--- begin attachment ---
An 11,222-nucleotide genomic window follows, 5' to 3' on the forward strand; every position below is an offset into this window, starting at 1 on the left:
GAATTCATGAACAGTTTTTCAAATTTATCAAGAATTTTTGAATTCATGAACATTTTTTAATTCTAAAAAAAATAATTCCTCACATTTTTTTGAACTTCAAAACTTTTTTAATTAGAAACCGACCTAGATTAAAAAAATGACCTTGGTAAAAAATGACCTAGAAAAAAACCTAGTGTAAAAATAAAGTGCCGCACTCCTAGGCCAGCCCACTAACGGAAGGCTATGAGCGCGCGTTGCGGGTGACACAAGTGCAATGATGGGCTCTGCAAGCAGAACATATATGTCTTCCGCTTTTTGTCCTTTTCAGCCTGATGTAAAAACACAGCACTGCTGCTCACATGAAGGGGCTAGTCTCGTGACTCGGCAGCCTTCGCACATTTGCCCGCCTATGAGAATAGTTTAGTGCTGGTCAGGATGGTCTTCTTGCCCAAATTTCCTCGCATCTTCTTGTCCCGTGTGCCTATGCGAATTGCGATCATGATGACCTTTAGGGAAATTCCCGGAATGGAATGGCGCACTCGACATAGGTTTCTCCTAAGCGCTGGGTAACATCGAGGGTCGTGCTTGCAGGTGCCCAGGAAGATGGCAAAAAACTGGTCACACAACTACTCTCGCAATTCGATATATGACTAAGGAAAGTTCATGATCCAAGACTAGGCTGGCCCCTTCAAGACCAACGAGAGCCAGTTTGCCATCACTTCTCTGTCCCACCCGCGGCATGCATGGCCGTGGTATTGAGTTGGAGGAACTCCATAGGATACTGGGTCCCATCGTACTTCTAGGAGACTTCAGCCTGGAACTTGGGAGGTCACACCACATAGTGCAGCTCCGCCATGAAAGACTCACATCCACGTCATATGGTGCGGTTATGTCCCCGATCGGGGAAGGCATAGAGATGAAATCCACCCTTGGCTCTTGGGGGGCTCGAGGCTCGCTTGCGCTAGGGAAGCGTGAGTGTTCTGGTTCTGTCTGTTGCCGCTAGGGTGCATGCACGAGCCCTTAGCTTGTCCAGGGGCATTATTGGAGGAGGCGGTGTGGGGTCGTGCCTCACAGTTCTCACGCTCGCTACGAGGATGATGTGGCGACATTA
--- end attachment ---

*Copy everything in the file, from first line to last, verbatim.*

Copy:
An 11,222-nucleotide genomic window follows, 5' to 3' on the forward strand; every position below is an offset into this window, starting at 1 on the left:
GAATTCATGAACAGTTTTTCAAATTTATCAAGAATTTTTGAATTCATGAACATTTTTTAATTCTAAAAAAAATAATTCCTCACATTTTTTTGAACTTCAAAACTTTTTTAATTAGAAACCGACCTAGATTAAAAAAATGACCTTGGTAAAAAATGACCTAGAAAAAAACCTAGTGTAAAAATAAAGTGCCGCACTCCTAGGCCAGCCCACTAACGGAAGGCTATGAGCGCGCGTTGCGGGTGACACAAGTGCAATGATGGGCTCTGCAAGCAGAACATATATGTCTTCCGCTTTTTGTCCTTTTCAGCCTGATGTAAAAACACAGCACTGCTGCTCACATGAAGGGGCTAGTCTCGTGACTCGGCAGCCTTCGCACATTTGCCCGCCTATGAGAATAGTTTAGTGCTGGTCAGGATGGTCTTCTTGCCCAAATTTCCTCGCATCTTCTTGTCCCGTGTGCCTATGCGAATTGCGATCATGATGACCTTTAGGGAAATTCCCGGAATGGAATGGCGCACTCGACATAGGTTTCTCCTAAGCGCTGGGTAACATCGAGGGTCGTGCTTGCAGGTGCCCAGGAAGATGGCAAAAAACTGGTCACACAACTACTCTCGCAATTCGATATATGACTAAGGAAAGTTCATGATCCAAGACTAGGCTGGCCCCTTCAAGACCAACGAGAGCCAGTTTGCCATCACTTCTCTGTCCCACCCGCGGCATGCATGGCCGTGGTATTGAGTTGGAGGAACTCCATAGGATACTGGGTCCCATCGTACTTCTAGGAGACTTCAGCCTGGAACTTGGGAGGTCACACCACATAGTGCAGCTCCGCCATGAAAGACTCACATCCACGTCATATGGTGCGGTTATGTCCCCGATCGGGGAAGGCATAGAGATGAAATCCACCCTTGGCTCTTGGGGGGCTCGAGGCTCGCTTGCGCTAGGGAAGCGTGAGTGTTCTGGTTCTGTCTGTTGCCGCTAGGGTGCATGCACGAGCCCTTAGCTTGTCCAGGGGCATTATTGGAGGAGGCGGTGTGGGGTCGTGCCTCACAGTTCTCACGCTCGCTACGAGGATGATGTGGCGACATTA